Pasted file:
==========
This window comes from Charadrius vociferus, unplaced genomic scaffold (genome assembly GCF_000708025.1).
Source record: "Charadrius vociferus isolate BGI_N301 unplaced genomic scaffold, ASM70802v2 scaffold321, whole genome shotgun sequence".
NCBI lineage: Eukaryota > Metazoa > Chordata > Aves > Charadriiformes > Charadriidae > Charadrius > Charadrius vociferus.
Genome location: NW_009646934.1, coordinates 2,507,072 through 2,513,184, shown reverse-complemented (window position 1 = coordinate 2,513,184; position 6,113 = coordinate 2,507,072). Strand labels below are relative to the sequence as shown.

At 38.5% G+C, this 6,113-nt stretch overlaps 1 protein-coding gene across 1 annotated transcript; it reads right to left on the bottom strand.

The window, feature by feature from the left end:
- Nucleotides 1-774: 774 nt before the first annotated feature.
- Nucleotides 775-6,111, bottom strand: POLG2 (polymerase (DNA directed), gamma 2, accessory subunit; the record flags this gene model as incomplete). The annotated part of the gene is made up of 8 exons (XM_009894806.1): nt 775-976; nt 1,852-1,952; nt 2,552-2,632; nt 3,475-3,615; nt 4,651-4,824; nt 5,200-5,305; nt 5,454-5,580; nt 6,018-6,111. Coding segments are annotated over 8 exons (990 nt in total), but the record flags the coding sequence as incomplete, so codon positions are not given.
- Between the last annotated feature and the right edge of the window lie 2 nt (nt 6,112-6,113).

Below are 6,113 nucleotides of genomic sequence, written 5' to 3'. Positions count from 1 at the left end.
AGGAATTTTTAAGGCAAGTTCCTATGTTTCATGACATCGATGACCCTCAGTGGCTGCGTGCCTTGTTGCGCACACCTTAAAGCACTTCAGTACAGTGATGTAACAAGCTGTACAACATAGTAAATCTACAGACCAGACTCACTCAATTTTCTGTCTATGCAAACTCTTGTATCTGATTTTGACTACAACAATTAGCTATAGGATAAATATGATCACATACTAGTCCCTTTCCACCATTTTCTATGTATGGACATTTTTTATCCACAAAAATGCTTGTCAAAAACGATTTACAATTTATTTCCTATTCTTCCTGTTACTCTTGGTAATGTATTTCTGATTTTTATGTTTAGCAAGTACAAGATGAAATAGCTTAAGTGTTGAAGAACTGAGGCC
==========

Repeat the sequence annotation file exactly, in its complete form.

This window comes from Charadrius vociferus, unplaced genomic scaffold (genome assembly GCF_000708025.1).
Source record: "Charadrius vociferus isolate BGI_N301 unplaced genomic scaffold, ASM70802v2 scaffold321, whole genome shotgun sequence".
NCBI lineage: Eukaryota > Metazoa > Chordata > Aves > Charadriiformes > Charadriidae > Charadrius > Charadrius vociferus.
Genome location: NW_009646934.1, coordinates 2,507,072 through 2,513,184, shown reverse-complemented (window position 1 = coordinate 2,513,184; position 6,113 = coordinate 2,507,072). Strand labels below are relative to the sequence as shown.

At 38.5% G+C, this 6,113-nt stretch overlaps 1 protein-coding gene across 1 annotated transcript; it reads right to left on the bottom strand.

The window, feature by feature from the left end:
- Nucleotides 1-774: 774 nt before the first annotated feature.
- Nucleotides 775-6,111, bottom strand: POLG2 (polymerase (DNA directed), gamma 2, accessory subunit; the record flags this gene model as incomplete). The annotated part of the gene is made up of 8 exons (XM_009894806.1): nt 775-976; nt 1,852-1,952; nt 2,552-2,632; nt 3,475-3,615; nt 4,651-4,824; nt 5,200-5,305; nt 5,454-5,580; nt 6,018-6,111. Coding segments are annotated over 8 exons (990 nt in total), but the record flags the coding sequence as incomplete, so codon positions are not given.
- Between the last annotated feature and the right edge of the window lie 2 nt (nt 6,112-6,113).

Below are 6,113 nucleotides of genomic sequence, written 5' to 3'. Positions count from 1 at the left end.
AGGAATTTTTAAGGCAAGTTCCTATGTTTCATGACATCGATGACCCTCAGTGGCTGCGTGCCTTGTTGCGCACACCTTAAAGCACTTCAGTACAGTGATGTAACAAGCTGTACAACATAGTAAATCTACAGACCAGACTCACTCAATTTTCTGTCTATGCAAACTCTTGTATCTGATTTTGACTACAACAATTAGCTATAGGATAAATATGATCACATACTAGTCCCTTTCCACCATTTTCTATGTATGGACATTTTTTATCCACAAAAATGCTTGTCAAAAACGATTTACAATTTATTTCCTATTCTTCCTGTTACTCTTGGTAATGTATTTCTGATTTTTATGTTTAGCAAGTACAAGATGAAATAGCTTAAGTGTTGAAGAACTGAGGCC